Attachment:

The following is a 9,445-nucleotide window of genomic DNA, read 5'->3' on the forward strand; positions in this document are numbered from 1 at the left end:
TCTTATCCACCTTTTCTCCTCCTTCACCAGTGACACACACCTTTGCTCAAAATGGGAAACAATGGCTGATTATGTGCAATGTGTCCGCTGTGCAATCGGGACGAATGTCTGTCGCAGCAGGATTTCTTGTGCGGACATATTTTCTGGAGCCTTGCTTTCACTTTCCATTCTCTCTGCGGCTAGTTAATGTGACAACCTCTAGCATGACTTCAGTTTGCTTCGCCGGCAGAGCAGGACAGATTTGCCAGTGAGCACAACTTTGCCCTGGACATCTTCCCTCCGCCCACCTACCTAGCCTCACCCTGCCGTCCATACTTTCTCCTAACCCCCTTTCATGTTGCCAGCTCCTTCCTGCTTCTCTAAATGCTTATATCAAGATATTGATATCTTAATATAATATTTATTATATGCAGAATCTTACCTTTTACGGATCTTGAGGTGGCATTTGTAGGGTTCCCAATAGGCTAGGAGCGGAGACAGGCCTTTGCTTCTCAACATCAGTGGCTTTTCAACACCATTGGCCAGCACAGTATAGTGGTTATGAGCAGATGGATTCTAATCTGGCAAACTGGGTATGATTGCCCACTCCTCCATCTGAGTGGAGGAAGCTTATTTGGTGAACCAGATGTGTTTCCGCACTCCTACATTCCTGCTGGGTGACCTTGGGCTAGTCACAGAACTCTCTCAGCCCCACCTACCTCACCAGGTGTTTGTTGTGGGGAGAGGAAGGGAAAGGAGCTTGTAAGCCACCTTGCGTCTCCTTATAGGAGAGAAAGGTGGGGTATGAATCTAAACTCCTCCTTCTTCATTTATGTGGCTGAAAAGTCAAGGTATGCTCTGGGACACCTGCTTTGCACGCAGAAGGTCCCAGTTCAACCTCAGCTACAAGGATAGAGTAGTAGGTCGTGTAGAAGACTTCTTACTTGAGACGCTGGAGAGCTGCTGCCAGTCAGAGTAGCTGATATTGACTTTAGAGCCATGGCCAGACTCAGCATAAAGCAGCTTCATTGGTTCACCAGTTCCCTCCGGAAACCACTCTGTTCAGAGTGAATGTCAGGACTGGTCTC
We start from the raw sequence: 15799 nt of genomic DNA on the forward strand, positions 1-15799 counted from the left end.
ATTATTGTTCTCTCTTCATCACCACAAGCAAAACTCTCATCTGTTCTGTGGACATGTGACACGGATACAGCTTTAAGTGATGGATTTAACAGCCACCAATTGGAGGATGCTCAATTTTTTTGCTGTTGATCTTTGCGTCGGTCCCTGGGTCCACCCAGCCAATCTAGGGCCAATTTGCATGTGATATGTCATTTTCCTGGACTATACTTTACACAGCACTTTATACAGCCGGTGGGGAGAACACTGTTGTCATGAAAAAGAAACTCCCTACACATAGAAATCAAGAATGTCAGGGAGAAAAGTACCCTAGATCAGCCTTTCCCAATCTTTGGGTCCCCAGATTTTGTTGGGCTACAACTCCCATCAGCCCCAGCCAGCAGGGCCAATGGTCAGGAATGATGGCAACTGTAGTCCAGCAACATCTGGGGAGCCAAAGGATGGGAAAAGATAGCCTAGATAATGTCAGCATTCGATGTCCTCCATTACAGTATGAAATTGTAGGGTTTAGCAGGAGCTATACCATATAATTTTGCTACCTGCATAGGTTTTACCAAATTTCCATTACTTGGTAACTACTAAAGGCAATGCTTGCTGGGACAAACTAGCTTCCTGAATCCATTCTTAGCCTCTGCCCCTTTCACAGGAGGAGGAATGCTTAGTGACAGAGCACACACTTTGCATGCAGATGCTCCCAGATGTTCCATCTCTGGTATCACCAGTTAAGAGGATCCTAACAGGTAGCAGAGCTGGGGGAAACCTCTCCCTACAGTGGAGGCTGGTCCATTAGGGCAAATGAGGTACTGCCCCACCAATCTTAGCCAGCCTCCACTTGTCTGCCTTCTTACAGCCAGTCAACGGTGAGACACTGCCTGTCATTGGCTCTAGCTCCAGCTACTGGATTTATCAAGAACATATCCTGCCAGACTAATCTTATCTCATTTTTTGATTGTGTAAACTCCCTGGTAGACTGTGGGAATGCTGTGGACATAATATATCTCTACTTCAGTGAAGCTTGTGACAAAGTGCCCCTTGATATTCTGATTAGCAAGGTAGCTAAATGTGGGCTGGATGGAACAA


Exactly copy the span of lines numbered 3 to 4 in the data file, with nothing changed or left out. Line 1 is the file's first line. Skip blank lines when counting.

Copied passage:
We start from the raw sequence: 15799 nt of genomic DNA on the forward strand, positions 1-15799 counted from the left end.
ATTATTGTTCTCTCTTCATCACCACAAGCAAAACTCTCATCTGTTCTGTGGACATGTGACACGGATACAGCTTTAAGTGATGGATTTAACAGCCACCAATTGGAGGATGCTCAATTTTTTTGCTGTTGATCTTTGCGTCGGTCCCTGGGTCCACCCAGCCAATCTAGGGCCAATTTGCATGTGATATGTCATTTTCCTGGACTATACTTTACACAGCACTTTATACAGCCGGTGGGGAGAACACTGTTGTCATGAAAAAGAAACTCCCTACACATAGAAATCAAGAATGTCAGGGAGAAAAGTACCCTAGATCAGCCTTTCCCAATCTTTGGGTCCCCAGATTTTGTTGGGCTACAACTCCCATCAGCCCCAGCCAGCAGGGCCAATGGTCAGGAATGATGGCAACTGTAGTCCAGCAACATCTGGGGAGCCAAAGGATGGGAAAAGATAGCCTAGATAATGTCAGCATTCGATGTCCTCCATTACAGTATGAAATTGTAGGGTTTAGCAGGAGCTATACCATATAATTTTGCTACCTGCATAGGTTTTACCAAATTTCCATTACTTGGTAACTACTAAAGGCAATGCTTGCTGGGACAAACTAGCTTCCTGAATCCATTCTTAGCCTCTGCCCCTTTCACAGGAGGAGGAATGCTTAGTGACAGAGCACACACTTTGCATGCAGATGCTCCCAGATGTTCCATCTCTGGTATCACCAGTTAAGAGGATCCTAACAGGTAGCAGAGCTGGGGGAAACCTCTCCCTACAGTGGAGGCTGGTCCATTAGGGCAAATGAGGTACTGCCCCACCAATCTTAGCCAGCCTCCACTTGTCTGCCTTCTTACAGCCAGTCAACGGTGAGACACTGCCTGTCATTGGCTCTAGCTCCAGCTACTGGATTTATCAAGAACATATCCTGCCAGACTAATCTTATCTCATTTTTTGATTGTGTAAACTCCCTGGTAGACTGTGGGAATGCTGTGGACATAATATATCTCTACTTCAGTGAAGCTTGTGACAAAGTGCCCCTTGATATTCTGATTAGCAAGGTAGCTAAATGTGGGCTGGATGGAACAA